To help people impacted by blindness and low vision navigate in outdoor environments safely and independently, a clear path of travel is crucial, one free of obstruction such as common outdoor elements (e.g. park benches and garbage cans). The path of travel must also be separated from restaurant patios or other obstructions; iether temporary or permenant.
A Path of travel can be defined as “any space in a public facility where people might be expected to move from one point to another”.
It’s essential to pay attention to the design of paths of travel when considering people impacted by blindness as an accessible route will allow them to navigate public spaces safely and independently.
Paths of travel should be wide enough to allow an individual with a guide dog to pass a person using a wheelchair who is travelling in the opposite direction. The width of a path of travel should be a minimum of 1,800 mm.
An accessible path of travel should ideally be straight, with turns as equal to 90 degrees as possible. A straight path is easier to follow for people impacted by blindness. Curved or winding paths are more difficult to detect, more difficult to describe when giving verbal directions and more difficult for frequent users to memorize. Primary paths of travel that are clearly differentiated from the surrounding area are much easier to navigate. In large open outdoor areas, using textured surfaces to differentiate paths of travel from adjacent areas makes the path easier to navigate. The path’s surfaces should be firm, stable, slip resistant and free of glare. Busy and heavily patterned surfaces should be avoided as they can result in visual confusion and disorientation.
Place benches, garbage cans, planters, signs, bus stop shelters and other streetscape elements outside the path of travel – ideally in an amenity zone that is clearly differentiated from the path of travel using ground finishes that contrast in colour and texture.
Elements of use to pedestrians (e.g., benches and waste receptacles) located near the path of travel should be within 600 mm of the edge of the pathway so that a person using a long cane can easily detect them.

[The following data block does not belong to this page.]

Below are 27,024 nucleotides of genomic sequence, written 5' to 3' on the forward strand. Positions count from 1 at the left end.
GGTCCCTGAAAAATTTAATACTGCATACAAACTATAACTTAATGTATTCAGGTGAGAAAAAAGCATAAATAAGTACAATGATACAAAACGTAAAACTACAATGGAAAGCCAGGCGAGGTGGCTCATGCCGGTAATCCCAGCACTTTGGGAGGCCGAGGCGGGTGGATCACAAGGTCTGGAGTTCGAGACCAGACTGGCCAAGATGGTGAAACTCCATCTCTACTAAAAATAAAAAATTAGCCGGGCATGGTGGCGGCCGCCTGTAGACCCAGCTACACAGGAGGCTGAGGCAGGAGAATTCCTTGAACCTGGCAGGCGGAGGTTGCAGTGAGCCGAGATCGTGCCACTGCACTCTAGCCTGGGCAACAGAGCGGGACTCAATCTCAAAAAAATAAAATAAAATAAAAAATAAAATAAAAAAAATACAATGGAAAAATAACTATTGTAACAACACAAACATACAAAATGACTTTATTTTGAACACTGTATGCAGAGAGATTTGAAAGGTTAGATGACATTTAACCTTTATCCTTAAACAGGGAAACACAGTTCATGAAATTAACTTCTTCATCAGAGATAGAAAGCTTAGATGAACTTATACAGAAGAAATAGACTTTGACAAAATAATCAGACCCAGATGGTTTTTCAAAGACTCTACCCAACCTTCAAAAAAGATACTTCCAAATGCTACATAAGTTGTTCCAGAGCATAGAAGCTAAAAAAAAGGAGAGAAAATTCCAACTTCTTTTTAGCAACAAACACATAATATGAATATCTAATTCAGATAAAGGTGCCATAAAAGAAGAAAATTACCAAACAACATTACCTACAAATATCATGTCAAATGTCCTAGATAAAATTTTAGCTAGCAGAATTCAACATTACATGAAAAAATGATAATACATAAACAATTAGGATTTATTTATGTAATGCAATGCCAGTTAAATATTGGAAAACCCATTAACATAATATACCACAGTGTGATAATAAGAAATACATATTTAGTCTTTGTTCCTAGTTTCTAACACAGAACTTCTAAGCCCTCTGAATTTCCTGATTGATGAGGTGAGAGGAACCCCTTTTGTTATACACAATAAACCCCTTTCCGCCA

Sandwich boards or temporary signs should be avoided wherever possible. These can create major obstacles for all kinds of people especially anyone impacted by blindness, making independent travel unnecessarily difficult. If deemed necessary, they should be placed well outside the path of travel.
Gratings should be positioned so that their long openings are perpendicular to the path of travel. To prevent a long mobility cane from becoming entrapped in gratings, the spacing between the openings should be 13 mm or less, measured edge-to-edge.
The path of travel around restaurant patios, located in the typical path of travel, should be separated from the patio by a cane-detectable barrier. The route around it should be clearly marked using cane-detectable guidance TWSIs, or it should have textured surfaces that are detectable by a long cane and underfoot.
Restaurant Patios and Sidewalk Extensions
To ensure outdoor patios do not hinder the ability for people with vision impairment to navigate safely, the path of travel around restaurant patios should be separated from the patio by a cane detectable barrier. The route around it should be clearly detectable and be wide enough for someone traveling with a sighted guide or guide dog to safely navigate around the patio; 1.8 meters wide.